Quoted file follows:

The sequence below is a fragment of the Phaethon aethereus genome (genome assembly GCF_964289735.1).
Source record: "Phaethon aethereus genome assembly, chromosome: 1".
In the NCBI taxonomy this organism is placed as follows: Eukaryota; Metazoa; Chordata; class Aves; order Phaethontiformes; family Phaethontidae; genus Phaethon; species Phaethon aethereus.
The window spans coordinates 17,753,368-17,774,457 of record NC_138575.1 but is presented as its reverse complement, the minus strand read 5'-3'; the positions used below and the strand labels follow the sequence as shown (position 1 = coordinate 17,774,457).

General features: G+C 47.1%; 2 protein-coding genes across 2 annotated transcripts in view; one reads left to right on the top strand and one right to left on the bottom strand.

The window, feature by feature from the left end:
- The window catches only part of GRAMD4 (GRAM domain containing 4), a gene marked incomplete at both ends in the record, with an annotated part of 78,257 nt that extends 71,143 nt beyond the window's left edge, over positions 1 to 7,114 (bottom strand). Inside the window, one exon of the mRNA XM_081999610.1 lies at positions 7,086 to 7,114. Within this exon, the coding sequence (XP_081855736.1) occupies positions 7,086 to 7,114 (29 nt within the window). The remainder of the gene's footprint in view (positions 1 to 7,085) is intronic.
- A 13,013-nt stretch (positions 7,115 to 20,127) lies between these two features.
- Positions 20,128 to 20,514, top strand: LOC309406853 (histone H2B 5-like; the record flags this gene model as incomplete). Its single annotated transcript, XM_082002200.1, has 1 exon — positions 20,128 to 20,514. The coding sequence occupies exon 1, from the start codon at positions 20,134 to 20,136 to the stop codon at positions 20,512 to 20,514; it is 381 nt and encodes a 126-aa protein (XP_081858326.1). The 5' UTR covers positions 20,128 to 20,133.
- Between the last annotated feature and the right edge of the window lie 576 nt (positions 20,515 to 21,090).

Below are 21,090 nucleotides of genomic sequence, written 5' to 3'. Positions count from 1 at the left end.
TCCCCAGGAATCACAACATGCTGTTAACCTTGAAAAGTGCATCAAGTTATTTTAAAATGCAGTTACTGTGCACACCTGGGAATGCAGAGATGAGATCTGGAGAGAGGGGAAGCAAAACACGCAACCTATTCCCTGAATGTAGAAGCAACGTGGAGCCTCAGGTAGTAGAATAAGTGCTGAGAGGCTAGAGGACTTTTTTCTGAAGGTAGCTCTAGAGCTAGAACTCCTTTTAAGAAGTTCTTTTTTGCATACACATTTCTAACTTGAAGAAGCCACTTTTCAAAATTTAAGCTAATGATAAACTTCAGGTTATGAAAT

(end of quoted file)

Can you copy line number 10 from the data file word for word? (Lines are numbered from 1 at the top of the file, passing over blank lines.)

- Between the last annotated feature and the right edge of the window lie 576 nt (positions 20,515 to 21,090).